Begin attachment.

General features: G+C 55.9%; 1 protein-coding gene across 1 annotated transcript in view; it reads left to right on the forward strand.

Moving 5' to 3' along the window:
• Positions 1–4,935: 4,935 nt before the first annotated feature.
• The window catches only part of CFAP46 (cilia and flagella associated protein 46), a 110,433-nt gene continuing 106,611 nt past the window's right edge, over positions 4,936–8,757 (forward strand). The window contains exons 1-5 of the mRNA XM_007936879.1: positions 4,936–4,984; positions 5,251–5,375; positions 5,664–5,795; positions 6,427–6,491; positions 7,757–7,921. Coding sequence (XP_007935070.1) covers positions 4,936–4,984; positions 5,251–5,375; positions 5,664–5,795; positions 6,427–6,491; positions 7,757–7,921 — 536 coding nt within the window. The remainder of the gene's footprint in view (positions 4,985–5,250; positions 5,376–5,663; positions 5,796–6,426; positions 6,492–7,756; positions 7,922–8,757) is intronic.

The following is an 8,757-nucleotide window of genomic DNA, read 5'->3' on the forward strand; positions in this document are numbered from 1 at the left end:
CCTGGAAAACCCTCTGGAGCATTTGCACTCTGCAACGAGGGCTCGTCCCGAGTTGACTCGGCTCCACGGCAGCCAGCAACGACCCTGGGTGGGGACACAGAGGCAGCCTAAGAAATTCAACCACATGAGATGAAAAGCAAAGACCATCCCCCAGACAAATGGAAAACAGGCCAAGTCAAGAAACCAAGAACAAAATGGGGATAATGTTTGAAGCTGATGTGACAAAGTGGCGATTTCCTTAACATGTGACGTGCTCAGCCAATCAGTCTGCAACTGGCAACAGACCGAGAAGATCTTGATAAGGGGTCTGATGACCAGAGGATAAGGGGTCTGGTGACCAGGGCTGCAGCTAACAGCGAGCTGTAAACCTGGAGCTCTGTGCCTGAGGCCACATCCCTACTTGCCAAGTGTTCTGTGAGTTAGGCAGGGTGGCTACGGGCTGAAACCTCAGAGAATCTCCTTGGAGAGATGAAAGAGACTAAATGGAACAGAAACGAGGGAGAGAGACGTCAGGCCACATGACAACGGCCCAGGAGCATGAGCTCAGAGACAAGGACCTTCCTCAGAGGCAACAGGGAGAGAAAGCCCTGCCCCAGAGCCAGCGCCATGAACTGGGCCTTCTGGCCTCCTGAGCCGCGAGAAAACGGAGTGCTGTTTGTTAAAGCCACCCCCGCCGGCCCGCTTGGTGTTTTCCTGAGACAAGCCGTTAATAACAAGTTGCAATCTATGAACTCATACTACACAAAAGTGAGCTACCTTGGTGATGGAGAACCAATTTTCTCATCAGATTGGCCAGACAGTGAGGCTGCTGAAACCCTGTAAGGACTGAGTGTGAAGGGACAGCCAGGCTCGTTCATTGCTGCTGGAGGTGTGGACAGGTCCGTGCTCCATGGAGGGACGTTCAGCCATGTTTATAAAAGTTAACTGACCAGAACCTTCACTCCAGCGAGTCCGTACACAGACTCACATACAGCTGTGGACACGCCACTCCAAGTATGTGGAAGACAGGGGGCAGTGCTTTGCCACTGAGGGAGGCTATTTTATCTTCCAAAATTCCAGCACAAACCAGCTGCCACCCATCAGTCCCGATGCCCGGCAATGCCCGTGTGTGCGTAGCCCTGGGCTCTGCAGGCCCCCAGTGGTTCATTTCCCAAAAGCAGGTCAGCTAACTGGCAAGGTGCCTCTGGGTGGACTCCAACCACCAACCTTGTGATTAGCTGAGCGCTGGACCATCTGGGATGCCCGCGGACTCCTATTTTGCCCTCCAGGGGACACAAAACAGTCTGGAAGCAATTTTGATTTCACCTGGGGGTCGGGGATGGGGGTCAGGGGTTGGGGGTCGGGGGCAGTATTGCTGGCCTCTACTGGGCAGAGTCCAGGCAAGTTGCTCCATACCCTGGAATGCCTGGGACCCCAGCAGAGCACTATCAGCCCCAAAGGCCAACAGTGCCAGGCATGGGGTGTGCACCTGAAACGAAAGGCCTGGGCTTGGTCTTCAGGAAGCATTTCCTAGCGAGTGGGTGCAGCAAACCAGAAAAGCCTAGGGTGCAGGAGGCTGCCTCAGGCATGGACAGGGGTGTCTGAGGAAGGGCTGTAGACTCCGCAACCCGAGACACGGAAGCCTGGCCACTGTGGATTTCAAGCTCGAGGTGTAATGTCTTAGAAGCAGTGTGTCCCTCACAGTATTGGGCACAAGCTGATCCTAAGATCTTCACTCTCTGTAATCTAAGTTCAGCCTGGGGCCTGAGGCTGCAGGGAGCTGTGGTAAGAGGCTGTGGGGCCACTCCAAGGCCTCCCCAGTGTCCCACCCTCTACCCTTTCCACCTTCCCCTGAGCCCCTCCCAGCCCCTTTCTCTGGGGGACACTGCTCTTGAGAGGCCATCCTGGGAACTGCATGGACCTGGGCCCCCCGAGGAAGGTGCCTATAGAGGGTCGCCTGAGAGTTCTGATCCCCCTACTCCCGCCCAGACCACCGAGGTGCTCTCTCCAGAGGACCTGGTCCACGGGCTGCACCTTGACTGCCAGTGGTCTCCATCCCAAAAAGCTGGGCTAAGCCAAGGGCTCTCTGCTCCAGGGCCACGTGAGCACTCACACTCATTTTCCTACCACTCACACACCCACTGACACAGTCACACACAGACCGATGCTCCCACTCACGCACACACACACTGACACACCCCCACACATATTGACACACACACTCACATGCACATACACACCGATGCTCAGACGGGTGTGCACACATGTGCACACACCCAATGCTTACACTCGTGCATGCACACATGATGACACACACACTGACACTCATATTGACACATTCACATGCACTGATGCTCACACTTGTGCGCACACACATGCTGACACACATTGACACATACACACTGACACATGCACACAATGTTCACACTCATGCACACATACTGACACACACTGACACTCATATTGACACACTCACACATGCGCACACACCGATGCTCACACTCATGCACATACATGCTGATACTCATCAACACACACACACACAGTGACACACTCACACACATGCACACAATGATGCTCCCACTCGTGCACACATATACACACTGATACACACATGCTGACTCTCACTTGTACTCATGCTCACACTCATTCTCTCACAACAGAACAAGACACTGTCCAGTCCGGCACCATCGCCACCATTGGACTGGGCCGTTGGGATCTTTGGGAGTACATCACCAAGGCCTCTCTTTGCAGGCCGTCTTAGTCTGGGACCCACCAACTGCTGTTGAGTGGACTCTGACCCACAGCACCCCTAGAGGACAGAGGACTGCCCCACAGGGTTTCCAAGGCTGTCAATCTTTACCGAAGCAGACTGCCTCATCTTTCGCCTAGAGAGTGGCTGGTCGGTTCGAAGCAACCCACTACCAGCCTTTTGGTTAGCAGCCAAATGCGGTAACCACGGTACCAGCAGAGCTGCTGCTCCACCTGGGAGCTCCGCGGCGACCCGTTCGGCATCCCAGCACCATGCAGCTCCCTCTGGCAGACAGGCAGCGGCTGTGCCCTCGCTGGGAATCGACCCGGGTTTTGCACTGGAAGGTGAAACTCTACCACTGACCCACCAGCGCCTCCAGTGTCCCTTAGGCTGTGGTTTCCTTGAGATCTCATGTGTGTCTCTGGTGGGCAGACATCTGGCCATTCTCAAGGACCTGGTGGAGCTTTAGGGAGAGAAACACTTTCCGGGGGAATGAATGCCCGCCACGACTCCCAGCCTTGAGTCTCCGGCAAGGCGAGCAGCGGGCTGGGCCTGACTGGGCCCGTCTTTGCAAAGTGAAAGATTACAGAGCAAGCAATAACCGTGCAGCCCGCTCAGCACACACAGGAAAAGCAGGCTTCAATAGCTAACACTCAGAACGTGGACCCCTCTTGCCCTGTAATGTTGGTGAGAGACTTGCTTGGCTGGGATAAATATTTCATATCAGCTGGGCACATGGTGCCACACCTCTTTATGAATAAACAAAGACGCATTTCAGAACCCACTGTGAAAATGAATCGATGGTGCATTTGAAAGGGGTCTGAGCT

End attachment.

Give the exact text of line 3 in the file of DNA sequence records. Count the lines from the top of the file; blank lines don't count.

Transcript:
• Positions 1–4,935: 4,935 nt before the first annotated feature.